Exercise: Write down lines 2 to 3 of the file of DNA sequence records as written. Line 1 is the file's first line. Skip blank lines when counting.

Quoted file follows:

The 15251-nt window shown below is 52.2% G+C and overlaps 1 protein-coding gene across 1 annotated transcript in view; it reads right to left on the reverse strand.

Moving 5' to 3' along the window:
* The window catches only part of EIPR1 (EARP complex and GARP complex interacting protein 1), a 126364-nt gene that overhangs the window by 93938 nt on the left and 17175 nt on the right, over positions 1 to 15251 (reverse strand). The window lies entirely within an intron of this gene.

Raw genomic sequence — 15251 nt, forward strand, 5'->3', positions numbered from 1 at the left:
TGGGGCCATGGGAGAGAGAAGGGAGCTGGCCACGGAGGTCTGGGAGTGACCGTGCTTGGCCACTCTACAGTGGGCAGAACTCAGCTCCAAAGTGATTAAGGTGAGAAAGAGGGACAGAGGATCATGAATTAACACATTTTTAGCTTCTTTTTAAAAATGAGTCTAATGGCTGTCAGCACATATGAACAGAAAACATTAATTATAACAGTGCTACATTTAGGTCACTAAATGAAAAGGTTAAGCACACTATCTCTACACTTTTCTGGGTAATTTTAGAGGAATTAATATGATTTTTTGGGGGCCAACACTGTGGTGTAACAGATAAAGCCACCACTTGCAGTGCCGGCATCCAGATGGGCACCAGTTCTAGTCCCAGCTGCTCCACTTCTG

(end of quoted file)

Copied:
Moving 5' to 3' along the window:
* The window catches only part of EIPR1 (EARP complex and GARP complex interacting protein 1), a 126364-nt gene that overhangs the window by 93938 nt on the left and 17175 nt on the right, over positions 1 to 15251 (reverse strand). The window lies entirely within an intron of this gene.